Andrea J. Mosby-Meachem, Plaintiff-Appellee,
Memphis Light, Gas & Water Division, Defendant-Appellant.
Argued: January 25, 2018
from the United States District Court for the Western
District of Tennessee at Memphis. No. 2:14-cv-02156-John
Thomas Fowlkes, Jr., District Judge.
Michael D. Tauer, GLANKLER BROWN, PLLC, Memphis, Tennessee,
W. Hansen, APOLLO LAW LLC, Minneapolis, Minnesota, for
Michael D. Tauer, Saul C. Belz, Miska L. Shaw, GLANKLER
BROWN, PLLC, Memphis, Tennessee, for Appellant.
W. Hansen, APOLLO LAW LLC, Minneapolis, Minnesota, William B.
Ryan, Janelle Osowski, DONATI LAW FIRM LLP, Memphis,
Tennessee, for Appellee.
Before: GIBBONS, GUY, and COOK, Circuit Judges.
SMITH GIBBONS, CIRCUIT JUDGE.
Mosby-Meachem, an in-house attorney for Memphis Light, Gas
& Water Division, was denied a request to work from home
for ten weeks while she was on bedrest due to complications
from pregnancy. Following trial, a jury found in favor of
Mosby-Meachem on her claim for disability discrimination and
awarded her compensatory damages. The district court also
granted Mosby-Meachem's motion for equitable relief and
awarded her backpay for the period in which MLG&W did not
permit her to telework. MLG&W moved for judgment as a
matter of law or, in the alternative, a new trial, asserting
that the evidence produced at trial and binding Sixth Circuit
precedent precluded any reasonable jury from determining that
Mosby-Meachem was a qualified individual while on bedrest
because in-person attendance was an essential function of her
job. The district court denied the motion and MLG&W
appealed both the denial of its motion and the award of
equitable relief. Because Mosby-Meachem produced sufficient
evidence at trial for a reasonable jury to conclude that
in-person attendance was not an essential function of her job
for the 10-week period in which she requested to telework and
the Sixth Circuit precedent relied upon by MLG&W is
materially distinguishable from the facts of this case, we
affirm the orders of the district court.
Mosby-Meachem has worked as an in-house attorney for Memphis
Light, Gas & Water Division ("MLG&W") since
2005. Her position title at MLG&W was Attorney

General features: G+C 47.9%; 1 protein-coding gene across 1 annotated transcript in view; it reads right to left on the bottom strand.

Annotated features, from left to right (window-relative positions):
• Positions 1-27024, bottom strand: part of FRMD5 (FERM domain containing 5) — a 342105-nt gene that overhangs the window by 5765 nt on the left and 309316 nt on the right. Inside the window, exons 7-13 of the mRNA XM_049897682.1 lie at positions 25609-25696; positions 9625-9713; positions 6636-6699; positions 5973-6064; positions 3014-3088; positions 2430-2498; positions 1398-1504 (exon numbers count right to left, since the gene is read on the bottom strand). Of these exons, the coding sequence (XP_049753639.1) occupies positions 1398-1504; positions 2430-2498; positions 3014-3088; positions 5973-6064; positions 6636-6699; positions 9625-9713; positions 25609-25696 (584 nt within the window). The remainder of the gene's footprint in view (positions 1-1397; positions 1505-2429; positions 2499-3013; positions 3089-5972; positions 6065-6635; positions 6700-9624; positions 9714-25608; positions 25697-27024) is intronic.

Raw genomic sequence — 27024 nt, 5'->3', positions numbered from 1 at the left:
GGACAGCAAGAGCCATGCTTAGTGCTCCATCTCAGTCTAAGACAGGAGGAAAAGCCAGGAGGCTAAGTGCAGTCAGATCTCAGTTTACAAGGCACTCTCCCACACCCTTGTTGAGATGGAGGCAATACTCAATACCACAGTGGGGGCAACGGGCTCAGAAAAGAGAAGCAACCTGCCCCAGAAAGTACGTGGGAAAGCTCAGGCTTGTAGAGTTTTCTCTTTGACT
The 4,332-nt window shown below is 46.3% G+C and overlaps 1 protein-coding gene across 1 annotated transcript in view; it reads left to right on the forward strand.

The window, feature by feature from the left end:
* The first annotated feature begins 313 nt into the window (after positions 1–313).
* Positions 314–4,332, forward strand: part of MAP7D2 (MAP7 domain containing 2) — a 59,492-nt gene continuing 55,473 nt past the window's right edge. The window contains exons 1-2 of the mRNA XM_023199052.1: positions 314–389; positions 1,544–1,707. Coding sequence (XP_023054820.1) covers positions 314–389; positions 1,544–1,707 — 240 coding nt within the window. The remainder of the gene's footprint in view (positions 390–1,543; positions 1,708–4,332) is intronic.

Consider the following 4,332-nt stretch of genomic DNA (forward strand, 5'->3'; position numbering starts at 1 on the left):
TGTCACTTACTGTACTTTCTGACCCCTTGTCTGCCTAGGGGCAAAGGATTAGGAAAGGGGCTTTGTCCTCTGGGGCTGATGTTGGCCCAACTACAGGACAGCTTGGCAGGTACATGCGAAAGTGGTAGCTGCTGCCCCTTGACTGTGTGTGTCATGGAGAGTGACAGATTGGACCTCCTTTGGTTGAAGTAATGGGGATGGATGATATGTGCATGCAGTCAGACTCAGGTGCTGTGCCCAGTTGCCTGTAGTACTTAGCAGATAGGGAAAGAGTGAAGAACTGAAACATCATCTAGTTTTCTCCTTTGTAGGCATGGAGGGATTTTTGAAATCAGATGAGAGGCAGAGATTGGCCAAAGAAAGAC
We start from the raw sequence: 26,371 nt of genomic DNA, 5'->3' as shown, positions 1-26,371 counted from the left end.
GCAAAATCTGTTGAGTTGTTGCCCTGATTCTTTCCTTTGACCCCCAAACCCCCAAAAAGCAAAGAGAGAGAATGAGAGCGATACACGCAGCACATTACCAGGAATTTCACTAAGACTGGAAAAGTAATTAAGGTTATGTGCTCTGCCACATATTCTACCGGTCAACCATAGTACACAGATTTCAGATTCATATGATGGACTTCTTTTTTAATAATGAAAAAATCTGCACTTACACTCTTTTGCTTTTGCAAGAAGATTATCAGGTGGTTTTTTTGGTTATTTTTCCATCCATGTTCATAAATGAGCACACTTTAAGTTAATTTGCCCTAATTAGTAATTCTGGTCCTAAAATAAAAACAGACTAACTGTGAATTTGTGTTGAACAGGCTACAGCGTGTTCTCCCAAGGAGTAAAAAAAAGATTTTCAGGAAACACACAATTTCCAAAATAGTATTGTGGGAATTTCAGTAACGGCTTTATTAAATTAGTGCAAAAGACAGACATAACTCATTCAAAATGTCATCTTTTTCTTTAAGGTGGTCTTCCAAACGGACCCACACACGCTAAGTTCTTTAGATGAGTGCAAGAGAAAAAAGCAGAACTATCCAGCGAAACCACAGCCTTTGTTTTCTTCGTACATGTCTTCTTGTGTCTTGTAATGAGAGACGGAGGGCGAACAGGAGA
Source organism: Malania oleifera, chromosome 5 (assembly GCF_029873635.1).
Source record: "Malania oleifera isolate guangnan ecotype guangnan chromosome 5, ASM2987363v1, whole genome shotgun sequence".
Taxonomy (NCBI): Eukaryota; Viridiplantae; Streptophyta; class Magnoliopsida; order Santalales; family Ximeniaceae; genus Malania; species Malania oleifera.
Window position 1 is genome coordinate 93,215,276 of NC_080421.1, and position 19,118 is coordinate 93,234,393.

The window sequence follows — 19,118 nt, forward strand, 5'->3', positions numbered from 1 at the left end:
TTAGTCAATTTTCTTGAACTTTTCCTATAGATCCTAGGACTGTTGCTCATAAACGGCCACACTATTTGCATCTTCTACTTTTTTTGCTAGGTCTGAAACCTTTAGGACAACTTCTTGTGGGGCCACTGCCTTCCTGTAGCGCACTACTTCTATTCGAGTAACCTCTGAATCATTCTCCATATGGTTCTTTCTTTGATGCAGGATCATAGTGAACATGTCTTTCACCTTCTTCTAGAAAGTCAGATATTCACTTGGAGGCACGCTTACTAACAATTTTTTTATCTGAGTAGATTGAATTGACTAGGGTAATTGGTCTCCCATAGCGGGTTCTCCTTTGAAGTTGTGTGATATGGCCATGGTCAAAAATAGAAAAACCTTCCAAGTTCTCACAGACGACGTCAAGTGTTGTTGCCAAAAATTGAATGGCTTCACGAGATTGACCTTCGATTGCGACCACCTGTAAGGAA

As an Attorney 3, Mosby-Meachem's work focused primarily
on the areas of labor, employment, and workers'
compensation. Mosby-Meachem, however, never participated in a
trial during her eight years with MLG&W prior to the
initiation of this litigation.
2008, Cheryl Patterson was hired as the vice president and
general counsel for MLG&W, becoming Mosby-Meachem's
supervisor. On March 14, 2011, Patterson sent an email to all
lawyers in the legal department outlining her policy
regarding the hours the attorneys spent in the office. In
this email, she stated:
Please be reminded that office hours for the Legal Department
are 8:30 a.m. -5:00 p.m. Monday through Friday. All
employees, including the lawyers, are expected to be at work
and devoting their time and attention to Division business
during those hours. As professionals, you are expected to set
a good example for the support staff by being in the office
on time and staying at work until the end of the day. If you
anticipate arriving after 8:30 a.m., please contact the
office to inform me of the situation. Likewise, if you have a
meeting or hearing in the downtown area that ends before
5:00, you are expected to return to the office to complete
the day's work.
DE 44-14, Attendance Policy Email, Page ID 433. However,
MLG&W did not maintain a formal written telecommuting
policy at that time, and in practice, employees often
telecommuted. Indeed, on one occasion in 2012, Mosby-Meachem
herself was permitted to work from home for two weeks while
she was recovering from neck surgery, during which time she
appears to have adequately performed her duties to the
satisfaction of MLG&W.